Destigmatizing Dementia: 'We're Still Here'
Living with dementia can be isolating for both patients and their families. As social interactions get awkward, people begin to withdraw. Not only do their memories fade, but people themselves begin to fade from view.
At least that's the common perception.
Now a group of local residents, who are living with early-stage Alzheimer's disease, want to change that. They don't want to disappear from the community around them. And they don't want people to forget the individuals they are.
Instead of hiding their disease, they’re celebrating life with it.
'I’m Still Here’
The group meets every Thursday at the Greenwood Senior Center. The weekly meetings give them a place where they can find support and friendship.
They're also working to change the way the public thinks of them. Roger Stocker, 63 and a former architect, is one of them. He was diagnosed with dementia three years ago.
"As long as they keep thinking we’re dimwits who don’t really speak well or don’t know what’s the next thing to say, they haven’t sat down with any one of us and realized we would have things to say that would be smart, that would be intelligent," he said. "We’re not something that’s a mis-benefit to life and country."
Stocker showed off a flyer the group recently put together. The flyer shows their pictures and a quote from each person that sums up what it’s like to live with memory loss. Stocker sees the flyer as a way to shift public thinking and create more dementia-friendly communities.
"It's a kindness thing," he said. "There’s this movement towards taking those with dementia and giving them the capacity to have their own life and at the same time know that they still have inadequacies."
At a recent gathering, the group performed a little rap to sum up their purpose.
There's a new dementia story taking hold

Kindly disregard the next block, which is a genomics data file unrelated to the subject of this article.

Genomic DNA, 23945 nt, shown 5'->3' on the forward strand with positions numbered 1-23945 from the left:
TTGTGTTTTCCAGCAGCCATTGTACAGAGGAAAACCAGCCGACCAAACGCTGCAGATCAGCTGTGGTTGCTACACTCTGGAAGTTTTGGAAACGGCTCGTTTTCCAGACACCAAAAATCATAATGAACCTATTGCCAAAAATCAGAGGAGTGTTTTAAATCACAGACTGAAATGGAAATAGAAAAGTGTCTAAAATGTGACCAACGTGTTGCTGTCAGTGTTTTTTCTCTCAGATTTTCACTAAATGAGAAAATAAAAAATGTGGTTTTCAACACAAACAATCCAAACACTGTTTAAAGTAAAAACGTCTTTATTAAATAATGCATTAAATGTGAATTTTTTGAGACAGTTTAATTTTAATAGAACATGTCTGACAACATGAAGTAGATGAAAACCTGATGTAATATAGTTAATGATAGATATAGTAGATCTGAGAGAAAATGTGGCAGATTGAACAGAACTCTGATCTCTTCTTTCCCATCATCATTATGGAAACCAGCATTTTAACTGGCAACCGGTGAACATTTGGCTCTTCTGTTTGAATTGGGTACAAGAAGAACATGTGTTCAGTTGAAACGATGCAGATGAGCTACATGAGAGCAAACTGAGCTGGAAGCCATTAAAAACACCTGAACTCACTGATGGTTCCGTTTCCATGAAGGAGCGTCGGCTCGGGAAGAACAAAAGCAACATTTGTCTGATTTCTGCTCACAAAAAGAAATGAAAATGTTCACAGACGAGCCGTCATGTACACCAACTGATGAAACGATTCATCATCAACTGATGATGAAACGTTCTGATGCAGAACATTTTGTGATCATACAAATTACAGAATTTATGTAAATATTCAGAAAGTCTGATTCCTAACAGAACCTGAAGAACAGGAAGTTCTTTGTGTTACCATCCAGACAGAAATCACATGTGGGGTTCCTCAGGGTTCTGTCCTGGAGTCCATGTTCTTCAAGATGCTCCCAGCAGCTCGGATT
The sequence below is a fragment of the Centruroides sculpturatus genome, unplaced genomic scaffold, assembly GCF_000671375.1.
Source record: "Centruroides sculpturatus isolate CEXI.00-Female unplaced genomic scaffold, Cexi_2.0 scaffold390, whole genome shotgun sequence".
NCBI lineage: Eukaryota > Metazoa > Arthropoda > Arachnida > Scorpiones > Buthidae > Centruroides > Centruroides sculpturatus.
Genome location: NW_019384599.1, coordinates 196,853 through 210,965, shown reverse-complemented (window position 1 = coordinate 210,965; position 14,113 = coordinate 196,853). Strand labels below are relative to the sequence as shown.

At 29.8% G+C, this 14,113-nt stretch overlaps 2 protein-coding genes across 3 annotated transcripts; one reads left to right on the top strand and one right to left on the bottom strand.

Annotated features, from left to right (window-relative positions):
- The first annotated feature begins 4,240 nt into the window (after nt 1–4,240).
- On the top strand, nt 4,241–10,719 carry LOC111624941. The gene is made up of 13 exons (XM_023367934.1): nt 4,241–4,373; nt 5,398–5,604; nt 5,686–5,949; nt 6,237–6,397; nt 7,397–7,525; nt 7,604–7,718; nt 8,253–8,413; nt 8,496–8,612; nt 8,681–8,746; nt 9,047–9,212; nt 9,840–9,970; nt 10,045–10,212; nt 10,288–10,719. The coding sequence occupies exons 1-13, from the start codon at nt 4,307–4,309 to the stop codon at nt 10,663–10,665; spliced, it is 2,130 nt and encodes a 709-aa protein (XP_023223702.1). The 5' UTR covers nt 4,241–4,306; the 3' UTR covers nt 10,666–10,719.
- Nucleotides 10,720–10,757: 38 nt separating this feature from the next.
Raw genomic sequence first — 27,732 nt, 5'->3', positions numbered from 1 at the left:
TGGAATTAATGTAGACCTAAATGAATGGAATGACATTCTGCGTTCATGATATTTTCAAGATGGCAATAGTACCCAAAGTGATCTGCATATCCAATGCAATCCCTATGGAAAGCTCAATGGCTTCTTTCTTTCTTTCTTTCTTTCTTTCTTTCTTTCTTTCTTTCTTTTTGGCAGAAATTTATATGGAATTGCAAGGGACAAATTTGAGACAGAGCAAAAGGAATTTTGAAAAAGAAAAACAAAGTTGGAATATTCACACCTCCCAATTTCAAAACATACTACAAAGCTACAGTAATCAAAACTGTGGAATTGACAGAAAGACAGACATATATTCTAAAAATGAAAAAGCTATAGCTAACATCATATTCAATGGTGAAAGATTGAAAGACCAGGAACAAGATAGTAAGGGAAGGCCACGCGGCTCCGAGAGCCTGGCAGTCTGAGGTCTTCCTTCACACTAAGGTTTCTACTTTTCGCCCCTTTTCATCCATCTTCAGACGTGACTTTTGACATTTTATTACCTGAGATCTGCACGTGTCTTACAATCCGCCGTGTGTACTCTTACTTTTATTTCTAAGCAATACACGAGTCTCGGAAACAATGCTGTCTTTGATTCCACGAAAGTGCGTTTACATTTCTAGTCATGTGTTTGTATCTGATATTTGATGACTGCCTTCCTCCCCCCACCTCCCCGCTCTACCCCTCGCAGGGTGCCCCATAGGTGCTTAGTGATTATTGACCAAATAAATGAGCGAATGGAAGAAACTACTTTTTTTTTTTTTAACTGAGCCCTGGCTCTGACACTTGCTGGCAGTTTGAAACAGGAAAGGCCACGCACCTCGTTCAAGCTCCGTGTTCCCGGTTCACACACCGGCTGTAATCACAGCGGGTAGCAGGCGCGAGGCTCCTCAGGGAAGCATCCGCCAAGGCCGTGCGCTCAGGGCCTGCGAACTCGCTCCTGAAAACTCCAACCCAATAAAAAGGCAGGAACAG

It's not that old story of shame and fear
It's people with dementia shouting: “I'm still here!”
That last line got cheers and applause.
Life Changes After Diagnosis
For most, life after a dementia diagnosis goes on as usual, but with some adjustments. Stocker, for example, continues to drive, though he has to pass a driving test every year. He runs a mile every other day, but he also wears an ID bracelet that has his contact information.
Even so, there’s no denying that life changes for people after diagnosis. And sometimes, they mourn the loss.
"I used to teach school for 44 years," said Cece Ruttkay, 71. She can no longer drive. Speaking is sometimes a struggle. "On the positive side, I have wonderful people in my life who help me. I have a good life, but I feel my time winding down. It gets harder for me to talk.”
"You probably wouldn’t know that because I've been doing so much talking," she said, with a chuckle.
More than 5 million Americans are living with Alzheimer’s disease. And many more will be diagnosed as the population continues to age.
Virginia Nielsen, 77, was diagnosed with dementia more than three years ago. She admitted there are times when she still feels anger, but otherwise she doesn’t fret about what’s ahead, except for one thing.
"I won’t see my grandkids grow up," Nielsen said. "I have two that are little, and three in college. That’s the only fear I have. I’m not afraid to die.”
Charlie Reedy, 62, and a retired Microsoft programmer, has a different fear.
"My biggest fear is that I won’t use the time that I have now in the best way," he said. He does a lot of volunteer work for dementia causes. Today he’s creating a website that provides information and resources for people newly diagnosed with dementia.
Reedy said the disease has taught him to appreciate life, to live in the present moment. The idea of not knowing when the disease will progress and how long this window of opportunity will last propels him.
"I think I should’ve had this attitude whether I had dementia diagnosis or not, to make the most of every day. And to some extent, that’s the good that’s come out of the diagnosis for me," he said. "I’m not wasting time."